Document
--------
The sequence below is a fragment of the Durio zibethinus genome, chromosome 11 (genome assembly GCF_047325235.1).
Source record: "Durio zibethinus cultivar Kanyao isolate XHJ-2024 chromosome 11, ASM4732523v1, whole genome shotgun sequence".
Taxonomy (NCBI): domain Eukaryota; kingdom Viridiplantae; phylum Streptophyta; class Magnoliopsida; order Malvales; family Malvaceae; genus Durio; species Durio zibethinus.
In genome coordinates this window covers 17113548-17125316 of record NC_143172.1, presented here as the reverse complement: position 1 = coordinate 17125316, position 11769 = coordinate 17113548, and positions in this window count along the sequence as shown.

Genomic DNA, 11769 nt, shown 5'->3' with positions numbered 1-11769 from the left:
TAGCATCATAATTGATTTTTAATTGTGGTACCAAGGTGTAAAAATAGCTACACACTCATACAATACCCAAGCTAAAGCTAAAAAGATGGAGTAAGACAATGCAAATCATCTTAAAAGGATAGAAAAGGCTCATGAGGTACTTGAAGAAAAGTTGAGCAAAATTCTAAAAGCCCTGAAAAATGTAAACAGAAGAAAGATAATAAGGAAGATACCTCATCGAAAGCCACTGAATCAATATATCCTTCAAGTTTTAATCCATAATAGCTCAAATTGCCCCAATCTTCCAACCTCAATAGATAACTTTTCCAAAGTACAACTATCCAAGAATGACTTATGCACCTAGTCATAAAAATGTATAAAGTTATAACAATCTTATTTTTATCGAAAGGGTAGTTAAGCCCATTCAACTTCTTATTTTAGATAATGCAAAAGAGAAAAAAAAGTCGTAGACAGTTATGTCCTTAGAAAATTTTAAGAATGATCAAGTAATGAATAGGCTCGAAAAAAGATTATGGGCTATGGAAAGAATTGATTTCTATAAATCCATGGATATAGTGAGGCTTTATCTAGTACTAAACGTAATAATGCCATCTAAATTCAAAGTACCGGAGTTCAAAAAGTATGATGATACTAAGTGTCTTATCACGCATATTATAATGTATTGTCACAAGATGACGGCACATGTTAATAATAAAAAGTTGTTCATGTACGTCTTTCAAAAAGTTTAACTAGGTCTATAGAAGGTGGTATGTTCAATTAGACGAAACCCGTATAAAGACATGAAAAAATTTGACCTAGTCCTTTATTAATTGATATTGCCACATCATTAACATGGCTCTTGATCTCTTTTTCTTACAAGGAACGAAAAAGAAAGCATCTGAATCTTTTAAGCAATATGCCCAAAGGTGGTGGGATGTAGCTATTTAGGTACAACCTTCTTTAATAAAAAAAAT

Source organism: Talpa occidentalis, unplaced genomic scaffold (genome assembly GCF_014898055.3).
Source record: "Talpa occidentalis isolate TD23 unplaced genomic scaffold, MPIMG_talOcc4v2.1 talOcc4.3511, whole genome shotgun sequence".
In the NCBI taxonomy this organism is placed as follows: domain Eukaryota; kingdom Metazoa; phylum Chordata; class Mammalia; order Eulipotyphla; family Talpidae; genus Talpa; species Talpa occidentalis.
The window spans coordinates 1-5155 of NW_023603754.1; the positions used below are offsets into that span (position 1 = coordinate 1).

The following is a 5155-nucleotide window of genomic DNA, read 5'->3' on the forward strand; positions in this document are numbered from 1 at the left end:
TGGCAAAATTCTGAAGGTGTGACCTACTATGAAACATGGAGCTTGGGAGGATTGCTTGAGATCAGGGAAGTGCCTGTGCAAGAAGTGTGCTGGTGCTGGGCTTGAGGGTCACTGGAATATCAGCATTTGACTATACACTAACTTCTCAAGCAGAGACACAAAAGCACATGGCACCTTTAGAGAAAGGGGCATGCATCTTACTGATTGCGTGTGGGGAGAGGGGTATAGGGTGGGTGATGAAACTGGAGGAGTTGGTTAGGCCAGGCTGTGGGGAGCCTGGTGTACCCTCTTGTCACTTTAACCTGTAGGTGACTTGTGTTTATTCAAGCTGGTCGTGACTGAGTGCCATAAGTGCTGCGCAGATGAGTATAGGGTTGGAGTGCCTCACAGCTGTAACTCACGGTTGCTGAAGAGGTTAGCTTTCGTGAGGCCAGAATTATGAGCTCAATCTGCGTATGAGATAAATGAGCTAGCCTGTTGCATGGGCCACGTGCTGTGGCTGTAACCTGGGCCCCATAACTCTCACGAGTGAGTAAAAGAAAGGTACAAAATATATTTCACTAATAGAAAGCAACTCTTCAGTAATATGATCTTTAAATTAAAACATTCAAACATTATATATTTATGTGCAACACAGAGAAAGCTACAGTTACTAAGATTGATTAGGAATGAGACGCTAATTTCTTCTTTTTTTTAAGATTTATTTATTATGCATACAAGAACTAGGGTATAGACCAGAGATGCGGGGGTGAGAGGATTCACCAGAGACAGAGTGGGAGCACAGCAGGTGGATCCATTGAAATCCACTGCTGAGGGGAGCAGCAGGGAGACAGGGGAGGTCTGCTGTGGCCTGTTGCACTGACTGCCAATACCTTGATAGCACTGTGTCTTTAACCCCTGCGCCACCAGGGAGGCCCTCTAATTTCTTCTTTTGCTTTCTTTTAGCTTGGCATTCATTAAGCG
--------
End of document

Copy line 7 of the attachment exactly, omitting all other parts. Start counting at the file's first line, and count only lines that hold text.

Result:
Source organism: Talpa occidentalis, unplaced genomic scaffold (genome assembly GCF_014898055.3).